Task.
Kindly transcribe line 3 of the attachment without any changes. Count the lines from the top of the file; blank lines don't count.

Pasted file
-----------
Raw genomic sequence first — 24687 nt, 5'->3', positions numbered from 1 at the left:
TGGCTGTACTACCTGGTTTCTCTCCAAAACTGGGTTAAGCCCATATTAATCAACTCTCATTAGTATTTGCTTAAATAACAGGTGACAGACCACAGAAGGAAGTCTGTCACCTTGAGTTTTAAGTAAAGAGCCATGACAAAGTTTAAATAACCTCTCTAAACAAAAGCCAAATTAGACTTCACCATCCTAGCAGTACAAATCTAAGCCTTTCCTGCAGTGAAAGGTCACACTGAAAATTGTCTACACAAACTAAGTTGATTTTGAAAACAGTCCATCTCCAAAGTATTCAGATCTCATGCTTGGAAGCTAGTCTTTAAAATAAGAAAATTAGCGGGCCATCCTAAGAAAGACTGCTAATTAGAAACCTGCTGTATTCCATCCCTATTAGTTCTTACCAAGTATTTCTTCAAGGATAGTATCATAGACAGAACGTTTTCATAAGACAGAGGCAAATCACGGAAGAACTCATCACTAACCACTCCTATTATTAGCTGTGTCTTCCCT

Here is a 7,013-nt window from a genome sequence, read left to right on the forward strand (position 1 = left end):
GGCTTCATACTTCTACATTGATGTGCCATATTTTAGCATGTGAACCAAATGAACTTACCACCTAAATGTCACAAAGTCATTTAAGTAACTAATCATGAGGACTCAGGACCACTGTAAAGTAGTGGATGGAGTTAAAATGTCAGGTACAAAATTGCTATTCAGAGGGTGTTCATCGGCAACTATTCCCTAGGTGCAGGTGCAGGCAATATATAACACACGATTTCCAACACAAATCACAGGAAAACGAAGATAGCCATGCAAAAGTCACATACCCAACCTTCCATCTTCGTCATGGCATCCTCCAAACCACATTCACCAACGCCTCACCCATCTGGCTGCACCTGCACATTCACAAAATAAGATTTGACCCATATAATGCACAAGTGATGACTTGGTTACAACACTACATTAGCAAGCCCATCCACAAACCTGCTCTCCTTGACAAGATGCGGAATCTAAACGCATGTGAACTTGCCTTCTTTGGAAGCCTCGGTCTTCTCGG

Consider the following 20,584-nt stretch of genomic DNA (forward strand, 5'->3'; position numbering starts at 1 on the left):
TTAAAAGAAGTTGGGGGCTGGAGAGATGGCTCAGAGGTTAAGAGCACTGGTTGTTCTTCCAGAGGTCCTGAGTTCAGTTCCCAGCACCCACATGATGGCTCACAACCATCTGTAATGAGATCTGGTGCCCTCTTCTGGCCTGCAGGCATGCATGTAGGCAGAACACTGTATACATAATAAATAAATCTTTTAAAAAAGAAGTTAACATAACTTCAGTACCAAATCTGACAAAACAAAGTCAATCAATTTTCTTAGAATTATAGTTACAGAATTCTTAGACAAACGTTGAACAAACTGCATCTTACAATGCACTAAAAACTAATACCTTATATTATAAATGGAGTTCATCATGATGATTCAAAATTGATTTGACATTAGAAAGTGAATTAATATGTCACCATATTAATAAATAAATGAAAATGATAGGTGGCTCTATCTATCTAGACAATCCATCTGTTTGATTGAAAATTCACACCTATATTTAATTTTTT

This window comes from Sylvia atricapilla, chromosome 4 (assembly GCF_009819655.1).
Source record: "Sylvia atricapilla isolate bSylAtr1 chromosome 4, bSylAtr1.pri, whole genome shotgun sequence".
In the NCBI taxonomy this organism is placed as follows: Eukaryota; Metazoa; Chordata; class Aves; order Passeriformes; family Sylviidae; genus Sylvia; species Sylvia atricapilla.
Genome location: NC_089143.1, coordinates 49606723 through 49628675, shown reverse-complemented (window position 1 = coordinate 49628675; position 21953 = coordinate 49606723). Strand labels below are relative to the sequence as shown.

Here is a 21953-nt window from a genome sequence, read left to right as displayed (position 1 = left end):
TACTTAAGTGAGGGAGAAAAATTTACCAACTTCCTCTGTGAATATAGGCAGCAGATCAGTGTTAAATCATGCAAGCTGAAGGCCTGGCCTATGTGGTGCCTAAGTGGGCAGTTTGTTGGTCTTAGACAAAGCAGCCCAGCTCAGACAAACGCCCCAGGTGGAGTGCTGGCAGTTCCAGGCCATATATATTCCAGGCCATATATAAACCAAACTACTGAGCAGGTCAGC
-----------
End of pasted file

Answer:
Here is a 7,013-nt window from a genome sequence, read left to right on the forward strand (position 1 = left end):